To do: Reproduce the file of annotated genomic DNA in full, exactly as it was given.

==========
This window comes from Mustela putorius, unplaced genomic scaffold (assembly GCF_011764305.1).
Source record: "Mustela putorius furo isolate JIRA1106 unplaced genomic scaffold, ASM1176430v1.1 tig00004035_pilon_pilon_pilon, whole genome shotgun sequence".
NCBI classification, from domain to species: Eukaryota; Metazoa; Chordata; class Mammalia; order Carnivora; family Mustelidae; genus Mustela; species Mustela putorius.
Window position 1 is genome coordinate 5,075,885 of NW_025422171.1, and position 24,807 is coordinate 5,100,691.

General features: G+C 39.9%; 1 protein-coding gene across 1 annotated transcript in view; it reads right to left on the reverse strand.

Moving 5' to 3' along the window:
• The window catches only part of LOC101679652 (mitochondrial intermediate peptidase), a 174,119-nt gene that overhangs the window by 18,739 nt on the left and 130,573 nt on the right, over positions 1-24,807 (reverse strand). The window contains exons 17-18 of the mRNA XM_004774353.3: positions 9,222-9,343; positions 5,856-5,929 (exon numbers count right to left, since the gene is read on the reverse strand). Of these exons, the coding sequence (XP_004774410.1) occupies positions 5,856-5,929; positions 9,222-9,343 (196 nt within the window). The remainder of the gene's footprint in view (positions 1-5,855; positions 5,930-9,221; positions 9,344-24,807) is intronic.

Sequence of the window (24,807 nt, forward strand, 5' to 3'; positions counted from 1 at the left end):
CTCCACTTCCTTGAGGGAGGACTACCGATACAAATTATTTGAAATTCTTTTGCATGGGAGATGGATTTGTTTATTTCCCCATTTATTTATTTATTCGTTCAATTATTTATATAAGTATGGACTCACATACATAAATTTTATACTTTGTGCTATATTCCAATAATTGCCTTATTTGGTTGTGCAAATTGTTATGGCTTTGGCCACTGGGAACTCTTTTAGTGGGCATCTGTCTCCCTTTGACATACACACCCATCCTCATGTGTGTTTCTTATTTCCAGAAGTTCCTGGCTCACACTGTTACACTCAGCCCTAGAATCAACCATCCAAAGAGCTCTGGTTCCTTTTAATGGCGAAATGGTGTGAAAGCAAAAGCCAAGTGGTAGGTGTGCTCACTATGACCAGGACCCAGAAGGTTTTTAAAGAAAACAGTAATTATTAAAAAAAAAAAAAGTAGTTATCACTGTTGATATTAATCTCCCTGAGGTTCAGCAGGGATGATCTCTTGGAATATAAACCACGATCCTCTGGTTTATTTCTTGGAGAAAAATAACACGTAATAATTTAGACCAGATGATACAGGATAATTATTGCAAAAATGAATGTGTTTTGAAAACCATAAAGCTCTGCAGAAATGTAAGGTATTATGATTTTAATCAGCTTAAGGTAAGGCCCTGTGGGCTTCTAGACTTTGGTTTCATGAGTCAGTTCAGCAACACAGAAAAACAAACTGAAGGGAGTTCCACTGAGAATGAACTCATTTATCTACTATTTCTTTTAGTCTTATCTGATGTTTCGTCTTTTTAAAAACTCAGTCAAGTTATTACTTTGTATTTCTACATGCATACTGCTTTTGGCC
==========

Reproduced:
This window comes from Mustela putorius, unplaced genomic scaffold (assembly GCF_011764305.1).
Source record: "Mustela putorius furo isolate JIRA1106 unplaced genomic scaffold, ASM1176430v1.1 tig00004035_pilon_pilon_pilon, whole genome shotgun sequence".
NCBI classification, from domain to species: Eukaryota; Metazoa; Chordata; class Mammalia; order Carnivora; family Mustelidae; genus Mustela; species Mustela putorius.
Window position 1 is genome coordinate 5,075,885 of NW_025422171.1, and position 24,807 is coordinate 5,100,691.

General features: G+C 39.9%; 1 protein-coding gene across 1 annotated transcript in view; it reads right to left on the reverse strand.

Moving 5' to 3' along the window:
• The window catches only part of LOC101679652 (mitochondrial intermediate peptidase), a 174,119-nt gene that overhangs the window by 18,739 nt on the left and 130,573 nt on the right, over positions 1-24,807 (reverse strand). The window contains exons 17-18 of the mRNA XM_004774353.3: positions 9,222-9,343; positions 5,856-5,929 (exon numbers count right to left, since the gene is read on the reverse strand). Of these exons, the coding sequence (XP_004774410.1) occupies positions 5,856-5,929; positions 9,222-9,343 (196 nt within the window). The remainder of the gene's footprint in view (positions 1-5,855; positions 5,930-9,221; positions 9,344-24,807) is intronic.

Sequence of the window (24,807 nt, forward strand, 5' to 3'; positions counted from 1 at the left end):
CTCCACTTCCTTGAGGGAGGACTACCGATACAAATTATTTGAAATTCTTTTGCATGGGAGATGGATTTGTTTATTTCCCCATTTATTTATTTATTCGTTCAATTATTTATATAAGTATGGACTCACATACATAAATTTTATACTTTGTGCTATATTCCAATAATTGCCTTATTTGGTTGTGCAAATTGTTATGGCTTTGGCCACTGGGAACTCTTTTAGTGGGCATCTGTCTCCCTTTGACATACACACCCATCCTCATGTGTGTTTCTTATTTCCAGAAGTTCCTGGCTCACACTGTTACACTCAGCCCTAGAATCAACCATCCAAAGAGCTCTGGTTCCTTTTAATGGCGAAATGGTGTGAAAGCAAAAGCCAAGTGGTAGGTGTGCTCACTATGACCAGGACCCAGAAGGTTTTTAAAGAAAACAGTAATTATTAAAAAAAAAAAAAGTAGTTATCACTGTTGATATTAATCTCCCTGAGGTTCAGCAGGGATGATCTCTTGGAATATAAACCACGATCCTCTGGTTTATTTCTTGGAGAAAAATAACACGTAATAATTTAGACCAGATGATACAGGATAATTATTGCAAAAATGAATGTGTTTTGAAAACCATAAAGCTCTGCAGAAATGTAAGGTATTATGATTTTAATCAGCTTAAGGTAAGGCCCTGTGGGCTTCTAGACTTTGGTTTCATGAGTCAGTTCAGCAACACAGAAAAACAAACTGAAGGGAGTTCCACTGAGAATGAACTCATTTATCTACTATTTCTTTTAGTCTTATCTGATGTTTCGTCTTTTTAAAAACTCAGTCAAGTTATTACTTTGTATTTCTACATGCATACTGCTTTTGGCC